If you venture out to the high street around Christmas, Easter, New Year and many other holidays in the calendar, you will bear witness to examples of seasonal branding everywhere you look.
So what is Seasonal Branding?
Your brand essentially gives meaning to your products and services before a customer has had chance to interact with them. It is the logo, the colours, the wording, the packaging, the visual and physical representations of what you and your brand stand for, to create an identity which reflects the sort of interaction your customers can expect to receive from you. Together, this collection of attributes makes up your brand.
Seasonal branding is where a brand makes slight changes to their logo, colour scheme, promotional messages and marketing materials to suit the theme of the current season or holiday. It’s not necessarily a complete brand overhaul but a few tasteful tweaks to make your brand in keeping with a theme. It is a hugely important strategy to make sure that you stay on top of the game in your own competitive niche and will ultimately help to build brand recognition, increase customer loyalty and strategically improve profits.
How Can It Help?
Differentiate Your Brand
Think of all the companies that use seasonal packaging and how exciting it is waiting to see what their new design will be this year. The brand anticipation gets people thinking and talking about your brand, before you’ve even launched the new seasonal design. Then when it’s time for your seasonal branding edits to go live, you enjoy a second wave of activity as people engage with your products and services to see what you have created. This differentiates your products and services from your competitors and enables you to stand out in your specific niche.
Starbucks put a lot of effort into seasonal branding by changing the colour of their paper cups at Christmas to red. Each year the design changes to a different Christmas design incorporating the colour red and customers are encouraged to take pictures of their takeaway coffee’s and post them on social media. The result is a strong brand following with increased customer interaction, eagerly anticipating the new release of this years seasonal cup design, ultimately leading to an increase in sales for that period.
Appear Active In Your Niche
People love the seasons and the different stigma or promises people make to themselves that come with entering into a new season. Around Christmas time many people over indulge in chocolate, sweets and alcohol using the excuse “ah it’s Christmas” and then after Christmas as we enter into the New Year, people try to make up for their Christmas indulgencies by jumping on the ‘New Year, New Me’ band wagon.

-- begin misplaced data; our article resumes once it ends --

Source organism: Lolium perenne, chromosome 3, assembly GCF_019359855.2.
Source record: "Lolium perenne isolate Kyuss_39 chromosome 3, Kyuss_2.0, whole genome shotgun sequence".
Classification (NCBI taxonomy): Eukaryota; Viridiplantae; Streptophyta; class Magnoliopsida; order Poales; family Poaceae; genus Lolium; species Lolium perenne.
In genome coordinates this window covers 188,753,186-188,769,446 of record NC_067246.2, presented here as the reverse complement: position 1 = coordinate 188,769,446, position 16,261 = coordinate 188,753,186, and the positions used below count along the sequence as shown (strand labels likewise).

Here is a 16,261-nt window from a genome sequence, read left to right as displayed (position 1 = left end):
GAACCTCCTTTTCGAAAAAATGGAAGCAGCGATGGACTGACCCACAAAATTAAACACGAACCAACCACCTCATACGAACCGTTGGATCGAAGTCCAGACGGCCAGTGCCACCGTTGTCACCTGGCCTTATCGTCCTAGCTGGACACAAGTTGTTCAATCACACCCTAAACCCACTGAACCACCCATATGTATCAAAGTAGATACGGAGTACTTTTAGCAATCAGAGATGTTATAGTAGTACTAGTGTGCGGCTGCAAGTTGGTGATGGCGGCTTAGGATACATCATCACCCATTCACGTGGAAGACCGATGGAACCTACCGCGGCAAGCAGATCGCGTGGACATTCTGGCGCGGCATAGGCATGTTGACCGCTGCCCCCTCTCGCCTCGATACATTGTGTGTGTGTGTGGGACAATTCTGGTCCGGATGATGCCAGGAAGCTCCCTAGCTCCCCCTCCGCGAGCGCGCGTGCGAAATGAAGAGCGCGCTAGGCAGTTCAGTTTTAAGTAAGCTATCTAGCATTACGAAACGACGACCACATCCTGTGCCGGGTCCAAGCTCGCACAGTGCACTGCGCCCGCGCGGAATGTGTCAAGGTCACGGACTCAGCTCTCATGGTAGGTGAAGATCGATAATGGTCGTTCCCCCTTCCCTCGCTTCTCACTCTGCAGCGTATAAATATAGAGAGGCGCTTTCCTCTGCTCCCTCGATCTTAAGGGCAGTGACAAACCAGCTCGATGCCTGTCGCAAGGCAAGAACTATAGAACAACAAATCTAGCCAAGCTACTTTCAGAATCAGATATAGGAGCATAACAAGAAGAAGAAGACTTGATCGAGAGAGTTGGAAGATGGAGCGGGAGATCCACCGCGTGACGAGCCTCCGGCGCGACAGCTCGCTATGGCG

It’s important as a brand attempting to differentiate yourself from a sea of competition that you appear active and in tune with the latest trends. You need to hold your customers attention, maintain their loyalty and avoid the appearance of stagnation.
As a boutique coffee shop for example, you might offer some seasonal Christmas drinks such as a gingerbread latte, a white chocolate mocha with whipped cream or even a mulled wine! These delicious drinks are a favourite around Christmas time and are usually only seen seasonally. Then as we enter into the New Year you might change the menu to offer healthy fruit smoothies, skinny lattes and a range of healthy treats. Making slight changes to your brand and tweaking your offering for the current seasons consumer trends, might make the difference between vibrant customer interaction and the image of appearing stagnant.
Christmas themed greaseproof paper is a popular addition to cafes and restaurants around this time of year. You might even change the way you wrap your products to make them appear like a Christmas present! It’s these little touches that make the difference between your customers coming back to your brand or choosing a competitor next time around.
Feed The Excitement
Many people know about seasonal holidays and are looking forward to and thinking about the next one coming up, often weeks or even months before it arrives. Halloween for example is known all over the world. It is a day that is associated with fancy dress, horror and of course sweets. It appeals to both adults and children for different reasons and there are loads of ways you can entice customers to interact with your brand using seasonal branding as encouragement.
For example, people associate pumpkins with Halloween because of the tradition of pumpkin carving, so why not add a pumpkin spiced latte to your menu. It doesn’t need extra marketing efforts to encourage people to try it because you are providing something that already feeds their excitement for Halloween. It plays off their subconscious and uses an existing interest in their lives, at this specific time of year, to grab their attention and interact with your brand. Cafes and takeaway coffee venues often design a Halloween themed takeaway cup to serve their exclusive Halloween coffee recipes in, adding a hint of seasonal flair to their brand.
Don’t Just Focus On One Holiday
Seasonal branding is something that every company should be doing, whether you’re B2B or B2C. Why? Don’t forget that you are marketing your brand to people, and people are interested and excited for public holidays. It’s easier to encourage peoples current thoughts and interests and direct them towards something your brand can offer rather than convert them to an entirely new way of thinking. There are loads of seasonal events in the yearly calendar and all of them are very lucrative if executed correctly.
Avoid single mindedness, plan ahead and stay in tune with current events!